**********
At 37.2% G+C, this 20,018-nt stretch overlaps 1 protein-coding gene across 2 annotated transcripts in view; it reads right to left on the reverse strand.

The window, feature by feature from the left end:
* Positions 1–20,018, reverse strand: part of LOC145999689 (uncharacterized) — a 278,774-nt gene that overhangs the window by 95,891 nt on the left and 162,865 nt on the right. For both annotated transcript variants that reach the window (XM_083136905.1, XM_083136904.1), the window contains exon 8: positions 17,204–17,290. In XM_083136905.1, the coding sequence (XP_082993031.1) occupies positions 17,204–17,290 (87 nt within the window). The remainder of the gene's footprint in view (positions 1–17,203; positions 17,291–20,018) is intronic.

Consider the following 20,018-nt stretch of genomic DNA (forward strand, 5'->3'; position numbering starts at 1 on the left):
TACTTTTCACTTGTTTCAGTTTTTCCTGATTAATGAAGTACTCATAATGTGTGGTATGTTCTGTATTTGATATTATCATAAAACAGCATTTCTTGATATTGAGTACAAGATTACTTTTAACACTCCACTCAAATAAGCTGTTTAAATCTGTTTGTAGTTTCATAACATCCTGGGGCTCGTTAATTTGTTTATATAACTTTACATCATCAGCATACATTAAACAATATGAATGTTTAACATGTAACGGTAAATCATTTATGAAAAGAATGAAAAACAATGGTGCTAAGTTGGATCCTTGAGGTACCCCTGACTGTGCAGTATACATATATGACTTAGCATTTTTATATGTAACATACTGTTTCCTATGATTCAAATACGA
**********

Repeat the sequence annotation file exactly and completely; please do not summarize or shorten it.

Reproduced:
At 37.2% G+C, this 20,018-nt stretch overlaps 1 protein-coding gene across 2 annotated transcripts in view; it reads right to left on the reverse strand.

The window, feature by feature from the left end:
* Positions 1–20,018, reverse strand: part of LOC145999689 (uncharacterized) — a 278,774-nt gene that overhangs the window by 95,891 nt on the left and 162,865 nt on the right. For both annotated transcript variants that reach the window (XM_083136905.1, XM_083136904.1), the window contains exon 8: positions 17,204–17,290. In XM_083136905.1, the coding sequence (XP_082993031.1) occupies positions 17,204–17,290 (87 nt within the window). The remainder of the gene's footprint in view (positions 1–17,203; positions 17,291–20,018) is intronic.

Consider the following 20,018-nt stretch of genomic DNA (forward strand, 5'->3'; position numbering starts at 1 on the left):
TACTTTTCACTTGTTTCAGTTTTTCCTGATTAATGAAGTACTCATAATGTGTGGTATGTTCTGTATTTGATATTATCATAAAACAGCATTTCTTGATATTGAGTACAAGATTACTTTTAACACTCCACTCAAATAAGCTGTTTAAATCTGTTTGTAGTTTCATAACATCCTGGGGCTCGTTAATTTGTTTATATAACTTTACATCATCAGCATACATTAAACAATATGAATGTTTAACATGTAACGGTAAATCATTTATGAAAAGAATGAAAAACAATGGTGCTAAGTTGGATCCTTGAGGTACCCCTGACTGTGCAGTATACATATATGACTTAGCATTTTTATATGTAACATACTGTTTCCTATGATTCAAATACGA